|Taken on film using a Petri rangefinder camera. Hanoi, Vietnam, 2002.|
Then, something caught my eye. It was a Petri Rangefinder, in mint condition, probably about 50 years old. It was in its original leather case. Curiously, I asked the fellow behind the stall "How much is the Petri?". "Thirty five", he said. Not really knowing why, but strangely drawn to this lovely little thing, I didn't even haggle. It was mine.
It had a fixed 45mm f 2.8 lens, rangefinder focussing and no meter at all. I knew that to take any photograph with it I would have to revert to skills I hadn't used since I first started learning photography in my elective photography class in high school. For instance, it had been a long time since I had 'gut metered', taking a look at a scene and applying the old 'sunny 16' method of metering. Rangefinder focussing was also something I had not had much experience with, but I had learned manual focussing on my Minoltas and Mamiyas long before I went Nikon.
What drew me to this camera was precisely the things I was concerned about - metering, focussing, setting manual exposures for every image. I was confined to one focal length every time I raised the camera to my eye, and it was relatively wide-angle focal length at that. In other words, I fell in love with the idea of a challenge - again. I had become so used to the automations of my Nikons that I had lost touch with the intricacies and challenges of creating the image. It had all become so much easier. Now, I wanted to return to my younger years and the challenges that had once bamboozled me to see how far I may have come.
I took the camera to Vietnam for the tour, loaded only with black and white film. Every exposure was a guess, using only the 'sunny 16' rule as a guide as the selenium cell meter that came with it and sat perched in the camera's flash shoe was not only broken, it would not have been particularly accurate. I had to focus using the ghostly yellow rangefinder imaging through the viewfinder and remember that when I was close to a subject that I had to compensate for parallax error. Each image required a fair amount of thought - and I loved it. Upon returning from Vietnam I was not only pleased with the overall accuracy of my guesswork, I was very pleased with the quality that the camera itself had produced as light travelled through the lens and aperture/leaf shutter and on to the film.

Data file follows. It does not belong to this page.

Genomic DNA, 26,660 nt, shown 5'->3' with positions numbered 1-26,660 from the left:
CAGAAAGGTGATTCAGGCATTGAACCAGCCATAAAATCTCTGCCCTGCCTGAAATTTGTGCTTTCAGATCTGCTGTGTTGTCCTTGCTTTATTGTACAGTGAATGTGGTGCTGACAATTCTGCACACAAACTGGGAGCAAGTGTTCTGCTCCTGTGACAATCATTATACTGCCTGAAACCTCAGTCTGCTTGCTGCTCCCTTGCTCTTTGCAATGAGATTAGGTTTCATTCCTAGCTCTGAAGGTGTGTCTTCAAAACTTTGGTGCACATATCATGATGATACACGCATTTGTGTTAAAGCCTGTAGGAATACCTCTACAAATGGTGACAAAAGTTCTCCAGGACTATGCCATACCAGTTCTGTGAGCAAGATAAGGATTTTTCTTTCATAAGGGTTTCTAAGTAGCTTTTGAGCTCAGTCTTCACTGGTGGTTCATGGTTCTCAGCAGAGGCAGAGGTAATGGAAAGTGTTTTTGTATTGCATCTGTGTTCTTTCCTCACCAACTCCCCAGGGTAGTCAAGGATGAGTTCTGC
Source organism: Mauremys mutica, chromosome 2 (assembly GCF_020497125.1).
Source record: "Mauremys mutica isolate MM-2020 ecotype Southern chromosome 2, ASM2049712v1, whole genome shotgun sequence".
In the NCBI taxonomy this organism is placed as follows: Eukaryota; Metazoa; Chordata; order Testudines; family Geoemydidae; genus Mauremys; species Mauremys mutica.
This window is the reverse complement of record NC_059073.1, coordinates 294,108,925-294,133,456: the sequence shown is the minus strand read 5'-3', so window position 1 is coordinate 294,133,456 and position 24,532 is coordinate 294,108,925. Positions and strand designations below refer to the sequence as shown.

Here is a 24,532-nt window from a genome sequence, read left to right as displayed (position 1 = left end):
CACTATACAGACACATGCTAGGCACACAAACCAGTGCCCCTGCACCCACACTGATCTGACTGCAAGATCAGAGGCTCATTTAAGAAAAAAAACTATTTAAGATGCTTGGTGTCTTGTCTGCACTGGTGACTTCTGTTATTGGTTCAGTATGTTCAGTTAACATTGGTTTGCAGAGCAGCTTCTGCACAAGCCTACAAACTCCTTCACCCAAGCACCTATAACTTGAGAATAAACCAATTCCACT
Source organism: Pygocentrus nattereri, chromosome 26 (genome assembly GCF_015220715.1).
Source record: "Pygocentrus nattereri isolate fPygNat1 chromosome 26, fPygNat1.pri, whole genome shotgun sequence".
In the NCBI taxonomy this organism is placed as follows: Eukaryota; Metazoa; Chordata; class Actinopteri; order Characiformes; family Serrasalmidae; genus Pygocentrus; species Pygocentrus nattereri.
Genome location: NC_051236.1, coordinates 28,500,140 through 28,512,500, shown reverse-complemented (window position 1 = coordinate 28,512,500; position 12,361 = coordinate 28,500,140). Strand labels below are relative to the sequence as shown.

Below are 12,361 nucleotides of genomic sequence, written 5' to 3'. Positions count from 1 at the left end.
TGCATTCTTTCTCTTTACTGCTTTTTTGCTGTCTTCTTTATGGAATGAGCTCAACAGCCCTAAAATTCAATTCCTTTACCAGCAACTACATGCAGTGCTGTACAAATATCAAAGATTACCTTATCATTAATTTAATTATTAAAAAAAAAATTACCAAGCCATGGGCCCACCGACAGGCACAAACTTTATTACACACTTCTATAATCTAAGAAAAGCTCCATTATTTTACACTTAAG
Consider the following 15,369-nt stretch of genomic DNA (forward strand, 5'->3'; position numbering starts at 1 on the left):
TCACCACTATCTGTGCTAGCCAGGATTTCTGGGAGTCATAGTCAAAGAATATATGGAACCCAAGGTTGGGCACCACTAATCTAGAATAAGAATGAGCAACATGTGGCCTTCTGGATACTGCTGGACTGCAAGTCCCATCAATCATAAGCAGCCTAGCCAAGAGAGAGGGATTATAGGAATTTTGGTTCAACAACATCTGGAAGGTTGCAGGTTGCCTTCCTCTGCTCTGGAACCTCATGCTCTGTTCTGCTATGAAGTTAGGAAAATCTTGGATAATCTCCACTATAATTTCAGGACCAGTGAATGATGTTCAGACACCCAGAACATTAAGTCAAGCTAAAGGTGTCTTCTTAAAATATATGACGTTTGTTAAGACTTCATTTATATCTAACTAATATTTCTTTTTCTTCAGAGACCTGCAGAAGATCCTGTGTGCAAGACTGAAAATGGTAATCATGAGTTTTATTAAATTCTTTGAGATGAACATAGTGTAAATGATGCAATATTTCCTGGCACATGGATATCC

These days, I, like almost every other photographer, I shoot digitally. I check the screen with each image I take and use it as a starting reference point for my results. My metering is provided by the camera and I have several modes and settings, tweaks and options for every image produced therein. But there are times I am tempted to see if I still have 'it', that wonderful ability to produce images from the gut like the Petri forced me to do in Vietnam. Such abilities were present as everyday necessities in the working and creative lives of my photography legends from years past - W.Eugene Smith, Robert Capa, Margaret Bourke-White, Gordon Parks, Ansel Adams and Henri Cartier-Bresson - among many others. I could never claim to wear their mantles, but I can do my best to replicate their skill and experience. Perhaps one day I will have the courage to put a piece of gaffer tape over the screen of my D700 and go out shooting for fun without the benefits of that instant digital revelation of success or failure. In so doing I would at least be returning to my film shooting days. I don't think I have the courage to push it further back than that....